Jason Chaffetz Announces He Will Not Seek Re-Election In 2018

Jason Chaffetz will not be running for office again in 2018. The Republican statesman from Utah made the announcement that shocked the political realm earlier today.

Representative Jason Chaffetz is the chair of the extremely influential House Oversight Committee. He has been an outspoken voice in Congress since he was elected in 2009.

“After long consultation with my family and prayerful consideration, I have decided I will not be a candidate for any office in 2018,” Representative Chaffetz wrote on his Facebook page when confirming his decision not to seek re-election.

The popular Congressman was involved in Utah politics for many years before winning the state’s House seat. Rumors he may run for the governor of his native state in 2020 are still circulating. When asked by reporters if he is considering a run for the Senate instead, Chaffetz indicated he was not leaving the House to go that route. For now, at least, Jason Chaffetz is preparing to enter the private sector when his current term expires, Fox News reports.

“After more than 1,500 nights away from my home, it is time. I may run again for public office, but not in 2018. For those that would speculate otherwise, let me be clear that I have no ulterior motives. I am healthy. I am confident I would continue to be re-elected by large margins,” Chaffetz revealed when explaining why he will soon be leaving the House of Representatives.

The Utah Representative also assured the public he still holds the full support of House Speaker Paul Ryan. Chaffetz will remain as the chair of the House Oversight and Government Reform Committee. Chaffetz won the Utah House seat after defeating fellow Republican Chris Cannon in a primary run-off election.

Jason Chaffetz was one of the primary fixtures during the congressional investigation into Hillary Clinton’s private email address and home server usage. The Utah Representative also took a hard line on Secret Service safety lapses during the Obama administration. During heated debate over the security problems within the Secret Service, the agency tasked with protecting the president accessed personal information about Chaffetz and ultimately apologized for the wrongful invasion of privacy.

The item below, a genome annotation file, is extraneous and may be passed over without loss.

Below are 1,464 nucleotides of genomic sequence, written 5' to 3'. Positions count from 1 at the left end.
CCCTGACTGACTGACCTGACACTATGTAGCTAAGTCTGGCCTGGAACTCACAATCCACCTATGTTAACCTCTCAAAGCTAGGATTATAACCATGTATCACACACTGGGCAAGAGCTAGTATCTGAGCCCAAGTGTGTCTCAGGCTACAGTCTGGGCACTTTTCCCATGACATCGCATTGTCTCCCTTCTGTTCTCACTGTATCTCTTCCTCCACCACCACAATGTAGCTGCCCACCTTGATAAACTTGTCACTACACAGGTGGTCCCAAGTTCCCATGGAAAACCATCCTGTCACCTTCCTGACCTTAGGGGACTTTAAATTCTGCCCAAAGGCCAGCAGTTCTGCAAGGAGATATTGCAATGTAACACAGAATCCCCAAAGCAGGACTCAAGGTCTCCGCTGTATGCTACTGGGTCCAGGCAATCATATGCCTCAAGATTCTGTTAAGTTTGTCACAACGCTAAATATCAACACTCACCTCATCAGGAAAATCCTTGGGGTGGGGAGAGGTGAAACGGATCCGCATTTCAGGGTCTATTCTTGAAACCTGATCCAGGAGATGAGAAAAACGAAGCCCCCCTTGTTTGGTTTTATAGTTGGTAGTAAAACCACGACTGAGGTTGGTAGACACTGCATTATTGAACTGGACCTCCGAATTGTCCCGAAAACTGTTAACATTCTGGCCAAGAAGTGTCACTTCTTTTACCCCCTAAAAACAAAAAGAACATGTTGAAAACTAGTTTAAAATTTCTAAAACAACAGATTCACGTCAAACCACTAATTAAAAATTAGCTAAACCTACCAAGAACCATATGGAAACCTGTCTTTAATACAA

Throughout his tenure in Congress, he was known as a forceful foe when it came to incidents of government waste and severely lambasted those he felt guilty of such taxpayer abuse when they appeared before him during hearings.

Dr. Kathryn Allen, a Democrat preparing to run for the Utah House seat, has already been attacking Jason Chaffetz and fundraising for her campaign. Allen took issue with Chaffetz’s comments about the need for low-income Americans to make purchasing health care more of a priority than buying the latest iPhone. While the comments were controversial, some applauded his brutal honesty and quickly noted former President Barack Obama making similar remarks when promoting the Affordable Care Act.

Representative Chaffetz said he decided to announce his intention not to run for re-election now to allow fellow Republicans the time necessary to develop the essential groundwork and campaign apparatus necessary to win the race.

Jason Chaffetz during Internal Revenue Service Commissioner John Koskinen's testimony before the House Judiciary Committee.
[Image by Chip Somodevilla/Getty Images]

Jason Chaffetz married his wife, Julie, in 1991, and they have three children together. The Utah lawmaker earned a bachelor’s degree in communications from Brigham Young University and played football at the school.

Chaffetz worked in private industry as a corporate communications specialist before opening his own communications firm prior to entering the world of politics. Jason Chaffetz also worked as both the campaign managers and chief of staff for former Utah Governor John Huntsman from 2003 to 2005, according to the House of Representatives website.

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[Featured Image by Rick Bowmer/AP Images]